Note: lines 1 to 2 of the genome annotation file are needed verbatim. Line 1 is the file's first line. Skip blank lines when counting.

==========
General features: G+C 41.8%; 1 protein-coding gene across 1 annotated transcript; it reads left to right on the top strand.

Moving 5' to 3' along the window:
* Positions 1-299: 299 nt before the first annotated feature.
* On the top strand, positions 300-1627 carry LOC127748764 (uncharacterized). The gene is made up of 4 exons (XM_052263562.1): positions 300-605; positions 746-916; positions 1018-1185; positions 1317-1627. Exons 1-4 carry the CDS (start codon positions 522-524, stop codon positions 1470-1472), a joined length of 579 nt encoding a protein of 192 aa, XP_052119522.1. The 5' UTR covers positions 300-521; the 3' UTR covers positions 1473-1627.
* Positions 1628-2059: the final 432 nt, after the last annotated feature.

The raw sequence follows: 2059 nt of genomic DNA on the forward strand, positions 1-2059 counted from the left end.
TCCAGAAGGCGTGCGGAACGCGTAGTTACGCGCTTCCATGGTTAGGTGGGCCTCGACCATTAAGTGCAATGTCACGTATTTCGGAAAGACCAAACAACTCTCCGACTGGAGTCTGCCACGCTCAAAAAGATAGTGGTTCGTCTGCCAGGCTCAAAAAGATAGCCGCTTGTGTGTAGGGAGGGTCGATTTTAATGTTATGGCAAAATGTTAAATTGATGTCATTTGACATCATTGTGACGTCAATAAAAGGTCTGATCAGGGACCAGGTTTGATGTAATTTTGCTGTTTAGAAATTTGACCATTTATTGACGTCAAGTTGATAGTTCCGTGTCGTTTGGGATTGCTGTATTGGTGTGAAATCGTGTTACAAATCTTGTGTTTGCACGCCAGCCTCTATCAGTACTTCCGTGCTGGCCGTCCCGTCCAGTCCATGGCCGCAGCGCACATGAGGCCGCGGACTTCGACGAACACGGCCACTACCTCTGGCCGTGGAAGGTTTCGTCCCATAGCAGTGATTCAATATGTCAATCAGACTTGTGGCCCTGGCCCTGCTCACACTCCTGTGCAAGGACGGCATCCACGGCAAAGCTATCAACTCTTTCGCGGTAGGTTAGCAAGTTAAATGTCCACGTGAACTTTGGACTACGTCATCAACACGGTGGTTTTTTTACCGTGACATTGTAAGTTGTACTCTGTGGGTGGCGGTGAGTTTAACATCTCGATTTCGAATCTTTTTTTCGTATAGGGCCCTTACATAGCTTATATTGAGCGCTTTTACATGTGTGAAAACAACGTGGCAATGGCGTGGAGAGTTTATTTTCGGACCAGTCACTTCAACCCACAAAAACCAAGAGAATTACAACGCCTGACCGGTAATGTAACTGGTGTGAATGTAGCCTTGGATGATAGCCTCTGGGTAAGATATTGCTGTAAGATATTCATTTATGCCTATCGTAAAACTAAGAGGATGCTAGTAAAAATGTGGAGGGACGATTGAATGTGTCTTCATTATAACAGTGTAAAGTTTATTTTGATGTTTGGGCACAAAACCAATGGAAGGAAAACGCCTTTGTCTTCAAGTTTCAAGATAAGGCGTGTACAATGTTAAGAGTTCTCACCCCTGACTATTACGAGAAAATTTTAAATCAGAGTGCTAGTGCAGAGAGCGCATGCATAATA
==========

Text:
General features: G+C 41.8%; 1 protein-coding gene across 1 annotated transcript; it reads left to right on the top strand.

Moving 5' to 3' along the window: